Albany second grade teacher Ellie Holdren reviewed beginning/middle/end in a single-draft writing activity. Her “Leprechaun Adventure Stories” took only two days. Here’s how she did it.
- Ellie passed out pre-made booklets to each student. (Stapled booklets included a green construction paper front cover, blank white paper, 2 theme-bordered pages, and a green construction paper back cover. The front cover paper was cut horizontally in thirds to create a top, middle, and bottom flap.)
- She explained that they were going to create a fictional “leprechaun” character. Each student was to fold back the top green flap and draw the head and shoulders of the main character. Then, closing the flap, each student was then to pass the booklet to a second student. The second student created the torso and arms, without looking at the head. And a third student created the legs and feet, without any knowledge of the top or middle portions.
- Returning the created character to the original student, Ellie reviewed that just like the characters they’d made, all stories have a top, middle, and bottom — or beginning, middle, and end. She asked them to study their characters. Who is your leprechaun? What happens to him/her? What’s the adventure story you want to tell?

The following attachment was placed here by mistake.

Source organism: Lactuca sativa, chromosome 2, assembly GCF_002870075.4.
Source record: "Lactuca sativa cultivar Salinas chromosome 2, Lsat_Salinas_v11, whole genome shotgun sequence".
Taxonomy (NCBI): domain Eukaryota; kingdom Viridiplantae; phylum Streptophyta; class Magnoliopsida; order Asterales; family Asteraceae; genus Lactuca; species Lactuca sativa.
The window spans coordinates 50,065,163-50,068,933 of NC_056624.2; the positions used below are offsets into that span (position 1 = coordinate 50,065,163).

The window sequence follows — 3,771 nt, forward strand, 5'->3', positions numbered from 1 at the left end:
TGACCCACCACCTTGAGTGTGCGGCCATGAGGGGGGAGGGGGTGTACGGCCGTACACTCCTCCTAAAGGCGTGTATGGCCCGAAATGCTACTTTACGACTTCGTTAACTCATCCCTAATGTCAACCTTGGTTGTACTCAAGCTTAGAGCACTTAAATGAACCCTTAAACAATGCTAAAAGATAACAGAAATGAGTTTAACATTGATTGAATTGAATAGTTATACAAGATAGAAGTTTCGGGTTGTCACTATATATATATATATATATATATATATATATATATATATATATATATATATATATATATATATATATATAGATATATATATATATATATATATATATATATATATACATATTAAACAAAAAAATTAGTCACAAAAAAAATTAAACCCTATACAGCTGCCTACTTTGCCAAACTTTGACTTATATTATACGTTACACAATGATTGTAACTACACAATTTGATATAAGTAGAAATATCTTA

- At that point, she had the students use the remainder of the writing time to complete a beginning, middle, and end pre-write.
- Using their pre-writes from the previous day, students used the entire writing time to start and finish a one-draft story. There was no rough draft and revision; they wrote directly on the bordered paper. Like ISTEP, Ellie was giving her students the experience of “pulling it all together” in a single draft. Although the pieces aren’t perfect, she was targeting the trait of organization (pre-writing, hooks, and beginning/middle/end).
To download the same St. Patrick’s Day themed paper, and other holiday stationery for free, check out http://www.primarygames.com/print_zone/stationery/older/bigstationery.htm .